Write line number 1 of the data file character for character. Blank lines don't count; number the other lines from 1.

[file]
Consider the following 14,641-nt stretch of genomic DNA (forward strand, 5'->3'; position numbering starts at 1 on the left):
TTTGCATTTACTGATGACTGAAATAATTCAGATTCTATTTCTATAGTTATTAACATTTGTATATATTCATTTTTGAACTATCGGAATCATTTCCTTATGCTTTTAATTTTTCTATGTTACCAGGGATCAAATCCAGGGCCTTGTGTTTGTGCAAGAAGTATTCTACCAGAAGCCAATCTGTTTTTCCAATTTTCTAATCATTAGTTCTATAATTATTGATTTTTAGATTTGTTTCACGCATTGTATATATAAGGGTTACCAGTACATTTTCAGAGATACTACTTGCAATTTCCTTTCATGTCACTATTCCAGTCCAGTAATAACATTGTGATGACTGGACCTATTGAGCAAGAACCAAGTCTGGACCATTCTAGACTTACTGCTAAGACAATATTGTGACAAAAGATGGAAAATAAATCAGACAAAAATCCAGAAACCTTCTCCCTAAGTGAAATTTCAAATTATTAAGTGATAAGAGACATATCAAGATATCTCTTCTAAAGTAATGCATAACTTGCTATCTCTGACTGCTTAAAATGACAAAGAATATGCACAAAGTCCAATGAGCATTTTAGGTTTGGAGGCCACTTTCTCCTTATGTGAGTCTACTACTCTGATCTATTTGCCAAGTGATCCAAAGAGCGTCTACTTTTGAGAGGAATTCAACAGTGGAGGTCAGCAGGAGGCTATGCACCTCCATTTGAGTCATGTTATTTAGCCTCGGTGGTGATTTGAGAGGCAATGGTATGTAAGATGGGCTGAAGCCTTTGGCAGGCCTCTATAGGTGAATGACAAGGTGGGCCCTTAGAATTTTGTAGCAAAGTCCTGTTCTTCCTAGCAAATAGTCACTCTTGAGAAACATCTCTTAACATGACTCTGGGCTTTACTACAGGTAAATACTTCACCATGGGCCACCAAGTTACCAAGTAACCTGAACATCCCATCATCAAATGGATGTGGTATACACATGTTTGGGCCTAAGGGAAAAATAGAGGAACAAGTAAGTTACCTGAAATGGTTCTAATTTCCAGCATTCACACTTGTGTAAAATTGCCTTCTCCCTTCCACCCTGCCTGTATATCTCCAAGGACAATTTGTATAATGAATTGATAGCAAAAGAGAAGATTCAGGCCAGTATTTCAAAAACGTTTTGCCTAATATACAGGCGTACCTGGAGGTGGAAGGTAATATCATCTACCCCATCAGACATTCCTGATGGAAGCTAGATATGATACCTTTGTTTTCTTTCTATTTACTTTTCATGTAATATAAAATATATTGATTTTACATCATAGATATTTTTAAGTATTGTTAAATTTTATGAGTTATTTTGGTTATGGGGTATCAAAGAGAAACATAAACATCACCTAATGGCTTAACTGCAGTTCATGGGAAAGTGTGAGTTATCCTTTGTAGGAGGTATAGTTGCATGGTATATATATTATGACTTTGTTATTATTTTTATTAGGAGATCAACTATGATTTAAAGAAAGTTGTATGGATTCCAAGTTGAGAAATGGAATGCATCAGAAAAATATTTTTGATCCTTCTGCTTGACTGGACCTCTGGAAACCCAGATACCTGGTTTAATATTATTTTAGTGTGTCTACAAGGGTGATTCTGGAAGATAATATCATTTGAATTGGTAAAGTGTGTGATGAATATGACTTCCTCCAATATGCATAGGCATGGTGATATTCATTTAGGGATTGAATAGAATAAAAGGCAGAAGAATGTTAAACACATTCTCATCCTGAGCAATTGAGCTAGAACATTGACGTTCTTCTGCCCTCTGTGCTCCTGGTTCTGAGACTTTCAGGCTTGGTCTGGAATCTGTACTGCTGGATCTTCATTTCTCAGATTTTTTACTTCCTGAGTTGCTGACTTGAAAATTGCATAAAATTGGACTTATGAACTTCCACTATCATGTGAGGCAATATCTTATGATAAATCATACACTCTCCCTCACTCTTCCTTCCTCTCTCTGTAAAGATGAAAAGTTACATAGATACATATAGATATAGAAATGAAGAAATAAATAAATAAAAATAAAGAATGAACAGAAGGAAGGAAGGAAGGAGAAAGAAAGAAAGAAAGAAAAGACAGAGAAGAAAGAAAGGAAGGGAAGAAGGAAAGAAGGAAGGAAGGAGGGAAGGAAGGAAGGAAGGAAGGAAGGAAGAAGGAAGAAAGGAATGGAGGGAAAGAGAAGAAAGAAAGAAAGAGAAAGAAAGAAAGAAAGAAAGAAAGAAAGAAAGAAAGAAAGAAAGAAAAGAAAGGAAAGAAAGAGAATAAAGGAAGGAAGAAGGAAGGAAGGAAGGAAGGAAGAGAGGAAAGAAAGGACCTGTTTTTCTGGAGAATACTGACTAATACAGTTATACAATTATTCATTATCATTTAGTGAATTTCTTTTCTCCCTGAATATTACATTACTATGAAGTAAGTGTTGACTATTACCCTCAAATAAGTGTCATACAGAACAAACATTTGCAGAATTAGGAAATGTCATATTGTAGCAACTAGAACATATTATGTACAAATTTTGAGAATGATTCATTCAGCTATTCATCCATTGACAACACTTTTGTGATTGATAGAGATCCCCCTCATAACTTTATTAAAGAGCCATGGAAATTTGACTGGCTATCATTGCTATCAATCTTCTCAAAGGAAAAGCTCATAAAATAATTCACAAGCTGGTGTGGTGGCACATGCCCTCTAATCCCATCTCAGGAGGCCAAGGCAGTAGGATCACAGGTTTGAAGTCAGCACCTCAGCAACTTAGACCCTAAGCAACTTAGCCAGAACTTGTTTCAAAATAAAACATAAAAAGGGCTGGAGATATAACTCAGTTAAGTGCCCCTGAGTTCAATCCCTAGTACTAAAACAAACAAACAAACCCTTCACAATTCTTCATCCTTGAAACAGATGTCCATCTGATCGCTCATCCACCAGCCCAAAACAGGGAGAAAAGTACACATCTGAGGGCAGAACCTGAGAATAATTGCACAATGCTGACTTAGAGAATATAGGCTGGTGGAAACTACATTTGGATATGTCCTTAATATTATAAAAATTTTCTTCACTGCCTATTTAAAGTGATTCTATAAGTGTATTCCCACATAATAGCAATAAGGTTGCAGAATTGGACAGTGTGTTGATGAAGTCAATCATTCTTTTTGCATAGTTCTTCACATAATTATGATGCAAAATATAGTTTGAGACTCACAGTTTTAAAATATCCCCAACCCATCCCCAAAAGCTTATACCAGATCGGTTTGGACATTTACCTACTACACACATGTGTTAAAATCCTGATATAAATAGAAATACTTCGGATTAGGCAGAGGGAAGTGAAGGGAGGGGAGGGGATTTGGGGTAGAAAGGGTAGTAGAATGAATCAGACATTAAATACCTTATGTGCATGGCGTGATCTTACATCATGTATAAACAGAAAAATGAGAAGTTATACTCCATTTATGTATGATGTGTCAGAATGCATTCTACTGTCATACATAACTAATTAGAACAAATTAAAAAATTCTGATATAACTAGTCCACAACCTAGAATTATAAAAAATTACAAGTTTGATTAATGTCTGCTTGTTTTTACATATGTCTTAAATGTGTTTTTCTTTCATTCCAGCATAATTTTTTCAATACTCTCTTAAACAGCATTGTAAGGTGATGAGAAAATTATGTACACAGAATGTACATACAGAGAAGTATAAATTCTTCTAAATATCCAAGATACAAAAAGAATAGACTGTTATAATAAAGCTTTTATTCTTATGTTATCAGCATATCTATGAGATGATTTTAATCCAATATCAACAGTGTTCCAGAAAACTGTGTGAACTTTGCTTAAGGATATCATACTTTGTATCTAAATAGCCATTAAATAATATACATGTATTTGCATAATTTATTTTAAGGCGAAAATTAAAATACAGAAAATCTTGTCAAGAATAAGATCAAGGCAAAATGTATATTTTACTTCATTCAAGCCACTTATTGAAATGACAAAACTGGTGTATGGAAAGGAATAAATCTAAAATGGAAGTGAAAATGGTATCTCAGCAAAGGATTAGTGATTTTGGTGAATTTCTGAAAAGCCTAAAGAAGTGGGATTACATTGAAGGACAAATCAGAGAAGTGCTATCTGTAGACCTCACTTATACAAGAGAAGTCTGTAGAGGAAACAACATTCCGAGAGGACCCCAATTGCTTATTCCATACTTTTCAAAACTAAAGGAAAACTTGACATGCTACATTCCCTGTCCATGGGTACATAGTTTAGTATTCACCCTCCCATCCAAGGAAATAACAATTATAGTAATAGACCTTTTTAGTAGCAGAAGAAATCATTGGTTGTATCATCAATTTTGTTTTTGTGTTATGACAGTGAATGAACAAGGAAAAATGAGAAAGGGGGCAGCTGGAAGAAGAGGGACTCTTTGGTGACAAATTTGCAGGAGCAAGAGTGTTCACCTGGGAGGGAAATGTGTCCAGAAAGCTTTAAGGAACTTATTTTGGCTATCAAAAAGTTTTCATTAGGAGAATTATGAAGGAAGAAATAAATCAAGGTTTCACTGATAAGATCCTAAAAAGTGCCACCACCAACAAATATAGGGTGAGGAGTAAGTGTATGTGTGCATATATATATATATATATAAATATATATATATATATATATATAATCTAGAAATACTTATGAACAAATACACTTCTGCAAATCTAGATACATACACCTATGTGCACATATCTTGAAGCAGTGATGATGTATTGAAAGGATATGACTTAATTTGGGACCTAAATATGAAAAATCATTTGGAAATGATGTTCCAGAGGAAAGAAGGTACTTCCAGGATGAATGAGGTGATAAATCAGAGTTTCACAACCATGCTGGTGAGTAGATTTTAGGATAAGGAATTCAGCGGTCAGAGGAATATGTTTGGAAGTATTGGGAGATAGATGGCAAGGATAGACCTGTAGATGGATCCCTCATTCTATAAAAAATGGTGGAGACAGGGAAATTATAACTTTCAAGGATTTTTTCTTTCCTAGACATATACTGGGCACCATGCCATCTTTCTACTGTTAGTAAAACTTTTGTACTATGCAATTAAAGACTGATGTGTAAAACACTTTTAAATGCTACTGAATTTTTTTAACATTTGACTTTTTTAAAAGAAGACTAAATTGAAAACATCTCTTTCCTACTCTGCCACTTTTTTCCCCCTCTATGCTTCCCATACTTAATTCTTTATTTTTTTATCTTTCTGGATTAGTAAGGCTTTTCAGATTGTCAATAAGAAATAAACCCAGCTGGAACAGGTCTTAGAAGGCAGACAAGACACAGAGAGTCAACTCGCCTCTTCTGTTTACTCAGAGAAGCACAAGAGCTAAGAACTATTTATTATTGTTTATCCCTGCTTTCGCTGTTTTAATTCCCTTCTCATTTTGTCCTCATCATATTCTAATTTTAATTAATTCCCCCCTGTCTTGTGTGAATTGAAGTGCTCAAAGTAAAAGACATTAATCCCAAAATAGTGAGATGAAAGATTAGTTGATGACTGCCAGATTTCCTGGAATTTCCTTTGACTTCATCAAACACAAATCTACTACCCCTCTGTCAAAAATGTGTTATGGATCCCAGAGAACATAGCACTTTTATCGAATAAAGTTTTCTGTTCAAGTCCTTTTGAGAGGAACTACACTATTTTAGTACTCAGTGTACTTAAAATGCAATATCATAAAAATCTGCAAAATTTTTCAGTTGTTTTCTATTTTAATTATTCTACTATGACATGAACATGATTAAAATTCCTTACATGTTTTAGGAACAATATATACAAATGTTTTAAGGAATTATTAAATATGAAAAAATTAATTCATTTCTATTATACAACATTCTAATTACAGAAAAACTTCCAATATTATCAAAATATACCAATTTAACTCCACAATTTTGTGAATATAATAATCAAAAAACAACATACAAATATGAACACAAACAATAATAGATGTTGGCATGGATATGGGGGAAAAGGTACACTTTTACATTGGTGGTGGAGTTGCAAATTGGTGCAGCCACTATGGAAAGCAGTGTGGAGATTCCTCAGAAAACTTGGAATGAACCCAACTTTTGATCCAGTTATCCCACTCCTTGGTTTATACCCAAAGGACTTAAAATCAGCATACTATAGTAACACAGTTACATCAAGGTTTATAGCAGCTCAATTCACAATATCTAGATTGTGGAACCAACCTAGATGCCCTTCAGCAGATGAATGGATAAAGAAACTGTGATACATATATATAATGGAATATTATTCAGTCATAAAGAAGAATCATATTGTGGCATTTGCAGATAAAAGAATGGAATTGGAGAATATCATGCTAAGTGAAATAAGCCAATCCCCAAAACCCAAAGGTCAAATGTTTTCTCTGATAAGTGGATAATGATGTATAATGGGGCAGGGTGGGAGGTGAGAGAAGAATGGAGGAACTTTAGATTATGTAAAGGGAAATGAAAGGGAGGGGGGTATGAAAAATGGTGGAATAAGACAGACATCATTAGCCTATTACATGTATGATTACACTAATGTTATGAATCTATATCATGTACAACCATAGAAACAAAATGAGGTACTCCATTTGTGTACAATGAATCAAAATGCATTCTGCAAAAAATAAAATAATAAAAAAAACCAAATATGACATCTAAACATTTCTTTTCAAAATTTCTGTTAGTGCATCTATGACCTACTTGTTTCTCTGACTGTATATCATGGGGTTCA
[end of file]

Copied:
Consider the following 14,641-nt stretch of genomic DNA (forward strand, 5'->3'; position numbering starts at 1 on the left):